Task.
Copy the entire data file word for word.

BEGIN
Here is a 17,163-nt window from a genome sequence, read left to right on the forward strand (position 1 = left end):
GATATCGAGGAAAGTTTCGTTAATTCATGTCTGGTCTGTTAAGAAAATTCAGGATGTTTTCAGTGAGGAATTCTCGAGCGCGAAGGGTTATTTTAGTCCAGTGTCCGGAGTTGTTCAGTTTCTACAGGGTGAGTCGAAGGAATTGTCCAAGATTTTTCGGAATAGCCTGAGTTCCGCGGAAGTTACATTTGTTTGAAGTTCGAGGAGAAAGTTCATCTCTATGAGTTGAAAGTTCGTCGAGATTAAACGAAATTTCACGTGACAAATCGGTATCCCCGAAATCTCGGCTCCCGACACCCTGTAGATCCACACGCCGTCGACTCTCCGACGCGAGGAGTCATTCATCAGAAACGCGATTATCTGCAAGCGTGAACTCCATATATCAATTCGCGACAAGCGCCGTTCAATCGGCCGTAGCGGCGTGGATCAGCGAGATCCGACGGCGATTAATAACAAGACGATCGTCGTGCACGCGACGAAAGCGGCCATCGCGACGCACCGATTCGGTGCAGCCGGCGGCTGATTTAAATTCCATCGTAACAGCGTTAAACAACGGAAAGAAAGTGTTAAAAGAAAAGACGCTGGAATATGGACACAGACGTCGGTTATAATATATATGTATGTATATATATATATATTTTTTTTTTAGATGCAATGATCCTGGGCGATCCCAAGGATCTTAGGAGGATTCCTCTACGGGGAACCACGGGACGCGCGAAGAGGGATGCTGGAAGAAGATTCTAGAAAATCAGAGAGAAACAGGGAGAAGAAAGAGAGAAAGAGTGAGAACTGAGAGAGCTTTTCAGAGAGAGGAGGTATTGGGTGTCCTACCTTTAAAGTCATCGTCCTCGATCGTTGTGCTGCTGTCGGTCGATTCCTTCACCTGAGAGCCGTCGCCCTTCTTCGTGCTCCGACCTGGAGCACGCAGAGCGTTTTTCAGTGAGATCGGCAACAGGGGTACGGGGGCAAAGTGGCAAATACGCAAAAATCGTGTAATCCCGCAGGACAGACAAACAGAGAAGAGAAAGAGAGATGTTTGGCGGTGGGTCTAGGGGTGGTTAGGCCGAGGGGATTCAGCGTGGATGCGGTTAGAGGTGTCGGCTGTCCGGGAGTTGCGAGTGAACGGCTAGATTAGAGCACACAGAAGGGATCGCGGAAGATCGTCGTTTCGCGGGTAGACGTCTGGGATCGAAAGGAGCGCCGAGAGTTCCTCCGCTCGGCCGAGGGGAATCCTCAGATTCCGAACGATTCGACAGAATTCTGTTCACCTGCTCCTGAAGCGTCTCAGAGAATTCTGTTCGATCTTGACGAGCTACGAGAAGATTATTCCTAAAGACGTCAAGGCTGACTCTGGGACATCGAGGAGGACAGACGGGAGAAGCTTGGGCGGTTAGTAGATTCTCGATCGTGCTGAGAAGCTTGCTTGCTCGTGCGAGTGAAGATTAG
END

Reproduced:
Here is a 17,163-nt window from a genome sequence, read left to right on the forward strand (position 1 = left end):
GATATCGAGGAAAGTTTCGTTAATTCATGTCTGGTCTGTTAAGAAAATTCAGGATGTTTTCAGTGAGGAATTCTCGAGCGCGAAGGGTTATTTTAGTCCAGTGTCCGGAGTTGTTCAGTTTCTACAGGGTGAGTCGAAGGAATTGTCCAAGATTTTTCGGAATAGCCTGAGTTCCGCGGAAGTTACATTTGTTTGAAGTTCGAGGAGAAAGTTCATCTCTATGAGTTGAAAGTTCGTCGAGATTAAACGAAATTTCACGTGACAAATCGGTATCCCCGAAATCTCGGCTCCCGACACCCTGTAGATCCACACGCCGTCGACTCTCCGACGCGAGGAGTCATTCATCAGAAACGCGATTATCTGCAAGCGTGAACTCCATATATCAATTCGCGACAAGCGCCGTTCAATCGGCCGTAGCGGCGTGGATCAGCGAGATCCGACGGCGATTAATAACAAGACGATCGTCGTGCACGCGACGAAAGCGGCCATCGCGACGCACCGATTCGGTGCAGCCGGCGGCTGATTTAAATTCCATCGTAACAGCGTTAAACAACGGAAAGAAAGTGTTAAAAGAAAAGACGCTGGAATATGGACACAGACGTCGGTTATAATATATATGTATGTATATATATATATATTTTTTTTTTAGATGCAATGATCCTGGGCGATCCCAAGGATCTTAGGAGGATTCCTCTACGGGGAACCACGGGACGCGCGAAGAGGGATGCTGGAAGAAGATTCTAGAAAATCAGAGAGAAACAGGGAGAAGAAAGAGAGAAAGAGTGAGAACTGAGAGAGCTTTTCAGAGAGAGGAGGTATTGGGTGTCCTACCTTTAAAGTCATCGTCCTCGATCGTTGTGCTGCTGTCGGTCGATTCCTTCACCTGAGAGCCGTCGCCCTTCTTCGTGCTCCGACCTGGAGCACGCAGAGCGTTTTTCAGTGAGATCGGCAACAGGGGTACGGGGGCAAAGTGGCAAATACGCAAAAATCGTGTAATCCCGCAGGACAGACAAACAGAGAAGAGAAAGAGAGATGTTTGGCGGTGGGTCTAGGGGTGGTTAGGCCGAGGGGATTCAGCGTGGATGCGGTTAGAGGTGTCGGCTGTCCGGGAGTTGCGAGTGAACGGCTAGATTAGAGCACACAGAAGGGATCGCGGAAGATCGTCGTTTCGCGGGTAGACGTCTGGGATCGAAAGGAGCGCCGAGAGTTCCTCCGCTCGGCCGAGGGGAATCCTCAGATTCCGAACGATTCGACAGAATTCTGTTCACCTGCTCCTGAAGCGTCTCAGAGAATTCTGTTCGATCTTGACGAGCTACGAGAAGATTATTCCTAAAGACGTCAAGGCTGACTCTGGGACATCGAGGAGGACAGACGGGAGAAGCTTGGGCGGTTAGTAGATTCTCGATCGTGCTGAGAAGCTTGCTTGCTCGTGCGAGTGAAGATTAG